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For a Lara Croft style adventure, Cambodia is the trip. In fact, “Lara Croft: Tomb Raider” was largely filmed in the extraordinary ruins of Angkor, near the town of Siem Reap in Cambodia.

I had heard of the magnificent ancient temple of Angkor Wat and wanted to go there for years; engulfed by jungles, mysterious- a Khmer masterpiece. What I didn’t know was that Angkor Wat is only one temple in a surrounding area of close to 100 ancient temples, blending creative ambition and spiritual devotion.

Ancient, rock-carved serene-looking face at

One could get lost among the bas-relief pillars featuring beautiful asparas (a heavenly female divinity who pleases the gods and goddesses with song and dance) and dimly lit corridors, some containing present day shrines.

The Khmer civilization in all its glory existed in Cambodia from 802 to 1431 A.D. The architecture was Indian inspired with a strong and unique local influence. Depending on the king in power the religion was Hindu or Buddhist or a mixture of both. In the sculpture of the time one can often see gods from the Buddhist and Hindu pantheon together.

The best ways to get there is from Saigon or Bangkok, and then take a domestic flight to Siem Reap. I flew from San Francisco to Saigon with a short refueling stop in Hong Kong. Be forewarned; the trip is close to 20 hours long so bring a good book and your iPod.

Cambodia has two distinct seasons, the dry and the monsoon. It’s best to go during the dry season from late October to April when the weather is milder. I expected the humidity and heat to be overbearing, but I didn’t feel it much because I was having so much fun.

It’s good to visit the many ruins early in the morning, take a break during the hottest part of the day and head out again in the late afternoon. When we were there, November, the beginning of the high season, there were other tourists to be sure, but I found the ruins to be relatively uncrowded and tranquil. You’ll find that many of the sites are more photogenic at different times of the day. I was on a tour with the excellent Photo Explorer Tours (www.photoexplorertours.com) that designs tours specifically for photographers. They took care of everything, from getting a superb local guide to finding the best photo opportunities and places to stay. I recommend taking a tour, or at least hiring a guide.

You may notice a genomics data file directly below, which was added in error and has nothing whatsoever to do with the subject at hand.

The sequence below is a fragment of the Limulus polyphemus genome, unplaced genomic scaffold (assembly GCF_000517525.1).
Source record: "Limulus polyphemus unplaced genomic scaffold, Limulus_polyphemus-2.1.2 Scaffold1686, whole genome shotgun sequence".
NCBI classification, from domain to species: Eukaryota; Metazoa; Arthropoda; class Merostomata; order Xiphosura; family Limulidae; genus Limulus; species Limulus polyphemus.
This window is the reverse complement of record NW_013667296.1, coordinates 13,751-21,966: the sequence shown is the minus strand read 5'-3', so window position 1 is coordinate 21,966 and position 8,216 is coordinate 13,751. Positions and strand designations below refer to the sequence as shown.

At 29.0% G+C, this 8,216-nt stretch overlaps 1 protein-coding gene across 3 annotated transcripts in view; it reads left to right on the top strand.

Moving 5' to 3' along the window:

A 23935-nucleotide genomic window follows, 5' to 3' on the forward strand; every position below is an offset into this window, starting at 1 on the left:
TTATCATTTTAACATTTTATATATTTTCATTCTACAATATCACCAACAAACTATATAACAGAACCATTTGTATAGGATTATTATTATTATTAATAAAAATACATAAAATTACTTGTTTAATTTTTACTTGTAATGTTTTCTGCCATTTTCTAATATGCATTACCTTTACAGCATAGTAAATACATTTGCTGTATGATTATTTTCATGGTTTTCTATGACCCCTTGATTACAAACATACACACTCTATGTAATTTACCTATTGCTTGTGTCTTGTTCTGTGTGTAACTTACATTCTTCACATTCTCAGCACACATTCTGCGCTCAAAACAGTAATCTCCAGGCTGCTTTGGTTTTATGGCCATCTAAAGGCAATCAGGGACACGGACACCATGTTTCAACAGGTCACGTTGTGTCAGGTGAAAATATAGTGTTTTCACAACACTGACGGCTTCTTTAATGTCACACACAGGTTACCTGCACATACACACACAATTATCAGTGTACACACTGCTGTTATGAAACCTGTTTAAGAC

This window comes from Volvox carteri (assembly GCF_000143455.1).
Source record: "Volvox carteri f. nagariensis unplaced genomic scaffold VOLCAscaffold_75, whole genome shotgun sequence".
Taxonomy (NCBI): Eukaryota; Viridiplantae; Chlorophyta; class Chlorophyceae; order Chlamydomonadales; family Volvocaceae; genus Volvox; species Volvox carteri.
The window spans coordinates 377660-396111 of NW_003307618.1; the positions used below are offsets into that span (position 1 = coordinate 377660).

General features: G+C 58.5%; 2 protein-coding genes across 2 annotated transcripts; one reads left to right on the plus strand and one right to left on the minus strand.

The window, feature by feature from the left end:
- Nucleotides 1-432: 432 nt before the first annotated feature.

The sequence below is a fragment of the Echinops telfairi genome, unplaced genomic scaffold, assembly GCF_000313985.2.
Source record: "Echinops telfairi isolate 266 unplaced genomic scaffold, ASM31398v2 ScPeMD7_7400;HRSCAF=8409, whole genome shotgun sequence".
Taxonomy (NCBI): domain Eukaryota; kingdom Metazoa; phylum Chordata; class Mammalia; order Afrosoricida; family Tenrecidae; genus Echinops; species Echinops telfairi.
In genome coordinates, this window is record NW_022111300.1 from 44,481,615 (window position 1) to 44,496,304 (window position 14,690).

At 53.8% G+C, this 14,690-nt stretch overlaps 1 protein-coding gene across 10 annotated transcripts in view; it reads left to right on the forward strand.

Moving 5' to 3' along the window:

Your hotel choices in Siem Reap vary wildly from backpacker basic to pampered luxury. We stayed at the wonderful three-star Hanuman Alaya Boutique Guesthouse (www.hanumanalaya.com). It’s just a short distance form the temple monuments. The rooms are finished in wood and elegantly decorated with local antiques and handicrafts. All rooms are air-conditioned and have satellite TV. There is a swimming pool and soothing spa to help you relax, and you can get an hour-long massage for just $15. Rates for the hotel range from $65-95 per night.

The first day the kitchen served us their version of western food. However, I found it’s best to stick with the local cuisine. We requested Khmer food and were not disappointed. The menu features a large selection of local dishes including amoc, steamed fish with coconut, chili and lemongrass in a banana leaf.

The encroaching jungle fighting with theNow for the main attraction: the temples themselves. Our first stop in the early morning was to Ta Prohm, a temple left untouched by archeologists, except for a path through the site. Covered in jungle, the tendrils and roots of fig, banyan and kapok trees twist their way into and around the stones, walls, corridors and pillars that make up the site, a visual poem of nature and man coexisting. Spiritually quiet, occasional bird calls were clear and crisp, with no wind to soften them. I mostly heard the sounds of my own awe and breathing. There was a smell of decay of the old ones (timber) and the growth of the new. The smell was rich with the fermentation of life, a jungle forever being reborn and the air was thick with humidity and the spores of life. I felt like I could spend hours there finding new passageways and discovering rooms of sculpted treasures.

Outside of Ta Prohm children and women greeted us with handicrafts of all kinds. I bought several handmade silk scarves for $2 each and an Angkor T-shirt for the same price. I was delighted to discover how far American money goes in Cambodia. Our next stop was Ta Keo, which was never completed, and, as such is the only temple in the area with no ornamentation.

Then came Banteay Kdei. King Jayavarman VII built this structure as a Buddhist monastery complex. Here we found many Buddhist monks in their saffron and orange robes milling about. Their presence emanated serenity. We all took many photo ops with monks throughout the trip. For the most part they were gracious and kind considering we often descended on them like flies with cameras (not recommended).

Outside of Banteay Kdei was a group of men playing Cambodian music on traditional instruments. What made these men special was that they were landmine victims missing limbs, a stark reminder of Cambodia’s war torn past. The money raised goes to support children’s schooling and to create jobs for disabled persons.

Banteay Srei, Angkor, Cambodia

Next was Banteay Srei “Citadel of the Women”. The temple is a small gem with the doors being narrow and barely five-feet tall. The structure is covered with intricate and exquisite decorative features. Some of the wall panels feature lively scenes from the Ramayana and other Indian epics. Many people cite Banteay Srei as their favorite temple, so leave as much time as you can spare for it.

The highlight of Banteay Samre was an encounter with a Buddhist holy man at a handmade shrine consisting of candles, incense and flowers. He spoke incantations in Sanskrit and told us to bow three times before the shrine for good luck. Whether sham or sacred ritual, the feeling was ethereal.